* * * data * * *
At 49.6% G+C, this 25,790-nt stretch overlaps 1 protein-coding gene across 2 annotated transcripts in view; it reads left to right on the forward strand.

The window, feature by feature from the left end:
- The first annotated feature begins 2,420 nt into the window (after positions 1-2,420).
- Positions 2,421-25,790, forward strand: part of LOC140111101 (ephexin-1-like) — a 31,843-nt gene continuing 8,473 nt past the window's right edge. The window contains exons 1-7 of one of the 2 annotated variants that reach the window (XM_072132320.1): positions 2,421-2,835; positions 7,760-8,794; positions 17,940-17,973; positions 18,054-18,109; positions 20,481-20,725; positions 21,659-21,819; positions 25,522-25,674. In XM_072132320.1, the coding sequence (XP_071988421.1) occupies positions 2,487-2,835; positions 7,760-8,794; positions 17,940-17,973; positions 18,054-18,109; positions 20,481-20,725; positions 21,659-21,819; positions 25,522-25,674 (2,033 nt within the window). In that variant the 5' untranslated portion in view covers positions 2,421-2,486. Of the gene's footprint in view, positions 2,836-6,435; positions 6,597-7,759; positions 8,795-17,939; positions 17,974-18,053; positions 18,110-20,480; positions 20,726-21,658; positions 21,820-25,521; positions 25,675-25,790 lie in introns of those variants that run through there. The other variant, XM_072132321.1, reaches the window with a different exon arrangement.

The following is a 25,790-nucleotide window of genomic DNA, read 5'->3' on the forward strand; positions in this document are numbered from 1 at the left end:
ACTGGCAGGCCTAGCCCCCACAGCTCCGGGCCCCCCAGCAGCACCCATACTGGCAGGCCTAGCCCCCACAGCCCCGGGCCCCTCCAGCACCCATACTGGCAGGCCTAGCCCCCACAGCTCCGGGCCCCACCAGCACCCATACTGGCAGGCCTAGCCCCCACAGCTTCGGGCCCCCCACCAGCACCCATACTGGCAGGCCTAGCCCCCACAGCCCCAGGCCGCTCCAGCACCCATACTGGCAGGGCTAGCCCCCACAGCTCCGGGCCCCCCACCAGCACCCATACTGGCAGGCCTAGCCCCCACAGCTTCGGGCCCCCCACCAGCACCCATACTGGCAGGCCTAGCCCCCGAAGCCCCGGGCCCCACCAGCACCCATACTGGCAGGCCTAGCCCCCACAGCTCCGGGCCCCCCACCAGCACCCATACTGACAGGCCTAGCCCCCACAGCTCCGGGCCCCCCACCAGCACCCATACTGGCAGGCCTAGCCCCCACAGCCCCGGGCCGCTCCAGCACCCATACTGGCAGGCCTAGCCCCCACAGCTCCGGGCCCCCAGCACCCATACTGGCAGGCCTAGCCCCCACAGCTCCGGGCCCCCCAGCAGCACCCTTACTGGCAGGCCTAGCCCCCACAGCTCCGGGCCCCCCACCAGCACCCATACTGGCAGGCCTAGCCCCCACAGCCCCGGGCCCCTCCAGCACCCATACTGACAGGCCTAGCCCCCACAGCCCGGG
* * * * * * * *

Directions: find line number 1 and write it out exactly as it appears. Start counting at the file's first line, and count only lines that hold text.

At 49.6% G+C, this 25,790-nt stretch overlaps 1 protein-coding gene across 2 annotated transcripts in view; it reads left to right on the forward strand.